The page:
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10122012 Mifflin (copy)

This was the scene at the Mifflin Street Block Party in 2012.

Apparently the city is a little miffed at the way its handling of the Mifflin Street Block Party was dealt with in the press last week.

“I just wanted to clarify that we, the city, are not canceling anything,” says Mark Woulf, the city’s alcohol policy coordinator. “We’re taking the same approach we did last year, which was to react to the crowds.”

The Madison Police Department last week issued a bulletin to residents that informed them, in bold letters, “There will be no Mifflin Street Block Party on or around Saturday, May 4, in 2013.”

If readers didn’t get the message, the letter reiterates, “There will be no Mifflin Street Block Party in 2013 or beyond.”

That led to a report in the Badger Herald student newspaper saying the city plans to “end to the block party altogether,” and subsequent headlines, including in The Capital Times, that the traditional end-of-school-year bash was canceled.

“We’re a little frustrated with the headline,” said Woulf in a message left on my voicemail on Friday. “We’ve been dealing with calls all day. And it is I think because of a little bit confusing language within the  letter sent by MPD to residents.”

Asked for clarification today, Woulf said the letter made it sound like there was something to cancel. But since no one applied for a street use permit on Mifflin, there is no official event scheduled.

"There was no decision made this year to quote 'cancel' anything, because there was no proposal set forth for anything on or around Mifflin Street," he said. "The only event on that day that was brought forward to the city was a street use permit for the Revelry event on Randall Avenue associated with Union South."

City officials are hoping that those who want to celebrate will attend the UW-sanctioned Revelry Arts and Music Festival, sponsored by a student group, which will feature live music at Union South and on Randall Avenue outside the union.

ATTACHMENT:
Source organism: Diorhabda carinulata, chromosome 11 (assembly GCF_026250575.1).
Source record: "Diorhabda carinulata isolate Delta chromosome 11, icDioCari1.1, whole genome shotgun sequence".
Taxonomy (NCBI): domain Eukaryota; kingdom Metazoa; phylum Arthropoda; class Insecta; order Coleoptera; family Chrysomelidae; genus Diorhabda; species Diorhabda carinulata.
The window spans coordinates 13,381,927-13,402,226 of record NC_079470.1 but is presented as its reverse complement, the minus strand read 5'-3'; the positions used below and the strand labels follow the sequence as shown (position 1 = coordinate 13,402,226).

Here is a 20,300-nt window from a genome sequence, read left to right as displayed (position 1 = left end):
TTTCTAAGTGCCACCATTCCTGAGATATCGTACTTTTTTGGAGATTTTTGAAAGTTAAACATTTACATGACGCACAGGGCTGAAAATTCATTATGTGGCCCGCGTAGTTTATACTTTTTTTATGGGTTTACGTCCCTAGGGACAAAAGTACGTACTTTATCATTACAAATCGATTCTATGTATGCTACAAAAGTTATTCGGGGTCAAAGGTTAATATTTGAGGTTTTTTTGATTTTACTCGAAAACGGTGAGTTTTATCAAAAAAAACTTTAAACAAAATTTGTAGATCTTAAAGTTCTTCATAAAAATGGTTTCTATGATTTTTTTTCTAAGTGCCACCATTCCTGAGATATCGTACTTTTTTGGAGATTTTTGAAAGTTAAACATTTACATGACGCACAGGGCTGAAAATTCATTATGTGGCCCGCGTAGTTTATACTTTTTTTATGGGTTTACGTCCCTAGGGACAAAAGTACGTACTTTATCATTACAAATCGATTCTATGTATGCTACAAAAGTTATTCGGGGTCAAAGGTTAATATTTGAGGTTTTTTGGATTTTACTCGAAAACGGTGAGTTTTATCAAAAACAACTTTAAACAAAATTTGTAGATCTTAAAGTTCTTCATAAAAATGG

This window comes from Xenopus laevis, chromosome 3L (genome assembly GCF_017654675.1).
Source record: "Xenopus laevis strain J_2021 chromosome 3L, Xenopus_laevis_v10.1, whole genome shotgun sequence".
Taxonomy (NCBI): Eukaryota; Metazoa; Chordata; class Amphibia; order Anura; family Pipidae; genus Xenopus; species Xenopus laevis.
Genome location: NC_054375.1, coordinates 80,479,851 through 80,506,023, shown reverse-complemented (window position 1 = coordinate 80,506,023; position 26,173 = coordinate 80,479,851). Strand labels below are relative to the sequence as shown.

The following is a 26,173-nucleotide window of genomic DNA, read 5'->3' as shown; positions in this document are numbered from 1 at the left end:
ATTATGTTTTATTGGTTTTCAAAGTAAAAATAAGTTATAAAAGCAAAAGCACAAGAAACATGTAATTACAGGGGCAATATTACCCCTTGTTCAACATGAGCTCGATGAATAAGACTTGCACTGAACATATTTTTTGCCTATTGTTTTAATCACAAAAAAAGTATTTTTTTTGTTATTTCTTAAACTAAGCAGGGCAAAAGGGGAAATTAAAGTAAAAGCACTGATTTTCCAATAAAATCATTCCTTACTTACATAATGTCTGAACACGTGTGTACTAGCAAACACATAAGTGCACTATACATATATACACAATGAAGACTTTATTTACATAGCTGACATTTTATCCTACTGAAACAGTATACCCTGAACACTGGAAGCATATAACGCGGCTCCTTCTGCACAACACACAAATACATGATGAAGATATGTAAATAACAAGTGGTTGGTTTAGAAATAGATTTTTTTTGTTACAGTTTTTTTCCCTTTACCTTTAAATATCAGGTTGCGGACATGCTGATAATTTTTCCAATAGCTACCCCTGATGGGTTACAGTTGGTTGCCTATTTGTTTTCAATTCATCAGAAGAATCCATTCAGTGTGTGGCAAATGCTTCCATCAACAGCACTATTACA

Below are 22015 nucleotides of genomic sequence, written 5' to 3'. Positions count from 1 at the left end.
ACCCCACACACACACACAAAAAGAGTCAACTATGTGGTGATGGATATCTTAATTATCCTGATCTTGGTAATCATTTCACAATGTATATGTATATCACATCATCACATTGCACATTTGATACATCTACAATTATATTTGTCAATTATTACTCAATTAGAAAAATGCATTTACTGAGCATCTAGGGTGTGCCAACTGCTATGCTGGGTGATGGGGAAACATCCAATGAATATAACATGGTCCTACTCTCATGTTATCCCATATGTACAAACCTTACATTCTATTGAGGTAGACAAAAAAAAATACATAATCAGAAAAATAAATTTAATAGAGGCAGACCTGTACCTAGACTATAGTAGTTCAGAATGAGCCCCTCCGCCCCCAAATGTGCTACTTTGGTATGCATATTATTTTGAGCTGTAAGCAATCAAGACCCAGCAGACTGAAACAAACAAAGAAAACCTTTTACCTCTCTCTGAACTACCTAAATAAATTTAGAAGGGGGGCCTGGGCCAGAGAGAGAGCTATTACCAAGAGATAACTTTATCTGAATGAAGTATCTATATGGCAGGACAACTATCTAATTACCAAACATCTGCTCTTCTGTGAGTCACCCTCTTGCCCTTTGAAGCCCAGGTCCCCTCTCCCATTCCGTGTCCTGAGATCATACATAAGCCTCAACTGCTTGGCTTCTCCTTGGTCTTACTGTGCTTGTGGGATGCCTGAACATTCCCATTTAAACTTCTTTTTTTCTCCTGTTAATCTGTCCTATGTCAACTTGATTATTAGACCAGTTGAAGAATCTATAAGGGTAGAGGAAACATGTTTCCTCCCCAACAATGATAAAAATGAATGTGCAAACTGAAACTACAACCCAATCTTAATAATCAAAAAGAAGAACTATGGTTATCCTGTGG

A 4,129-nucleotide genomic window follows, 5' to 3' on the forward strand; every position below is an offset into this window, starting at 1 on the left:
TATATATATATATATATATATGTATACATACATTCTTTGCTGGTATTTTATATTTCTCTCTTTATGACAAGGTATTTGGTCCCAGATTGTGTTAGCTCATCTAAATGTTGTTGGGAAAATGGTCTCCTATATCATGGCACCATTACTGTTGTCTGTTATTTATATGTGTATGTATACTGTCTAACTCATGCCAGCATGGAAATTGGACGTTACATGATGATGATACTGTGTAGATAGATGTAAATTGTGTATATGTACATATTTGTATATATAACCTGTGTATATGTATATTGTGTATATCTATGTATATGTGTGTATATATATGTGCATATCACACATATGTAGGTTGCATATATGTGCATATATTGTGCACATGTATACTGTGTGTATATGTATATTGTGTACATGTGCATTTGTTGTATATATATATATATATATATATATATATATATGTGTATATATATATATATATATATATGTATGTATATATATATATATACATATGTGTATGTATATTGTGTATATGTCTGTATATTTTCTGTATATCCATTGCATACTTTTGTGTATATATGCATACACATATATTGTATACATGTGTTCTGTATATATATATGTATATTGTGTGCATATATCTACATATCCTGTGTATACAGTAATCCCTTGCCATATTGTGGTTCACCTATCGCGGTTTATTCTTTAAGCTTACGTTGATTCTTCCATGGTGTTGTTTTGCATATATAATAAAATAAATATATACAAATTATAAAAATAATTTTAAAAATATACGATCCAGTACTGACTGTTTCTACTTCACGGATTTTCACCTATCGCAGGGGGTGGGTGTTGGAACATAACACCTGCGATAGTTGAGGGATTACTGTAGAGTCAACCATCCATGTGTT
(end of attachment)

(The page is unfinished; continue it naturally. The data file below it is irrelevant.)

The letter from the police tells residents that if they’re considering hosting a house party in the downtown area, “the city of Madison is strongly recommending that you reconsider. The Madison Police Department will be operating under a no-tolerance policy in reference to enforcing house party violations on Mifflin Street and the entire downtown area.”

It then lists the fines that could be imposed on those who violate city ordinances concerning nuisance parties, underage drinking and other alcohol-related rules.

But despite the tough talk, Woulf says enforcement will pretty much mirror last year, when police stepped up enforcement to prevent the kind of mayhem that occurred in 2011 when the celebration was marred by stabbings, batteries, sexual assaults and robberies. That year, officials tried to get a handle on the Mifflin Street party by finding a sponsor to provide food and entertainment, but officials changed course last year after that strategy backfired.

Last year’s event was much tamer, drawing about 5,000 people versus about 20,000 in 2011. A heavy police presence confined most of the festivities to porches and yards in the two-block party zone.

Police this year also removed any perception of sanctioning the event by discontinuing a program initiated last year that allowed residents throwing parties who abided by rules regarding underage drinkers, crowd control and selling alcohol to call police to get rid of party crashers.

Like last year, police plan to keep traffic open on Mifflin Street.

They plan to continue the strict enforcement of last year, when they issued more than 500 citations, mostly for open intoxicants and underage drinking, a considerable increase over 2011, when police cited 167 people.

"We are taking the same approach we did last year," Woulf said, "which is a very strict approach."

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Steven Elbow joined The Capital Times in 1999 and has covered law enforcement in addition to city, county and state government. He has also worked for the Portage Daily Register and has written for the Isthmus weekly newspaper in Madison.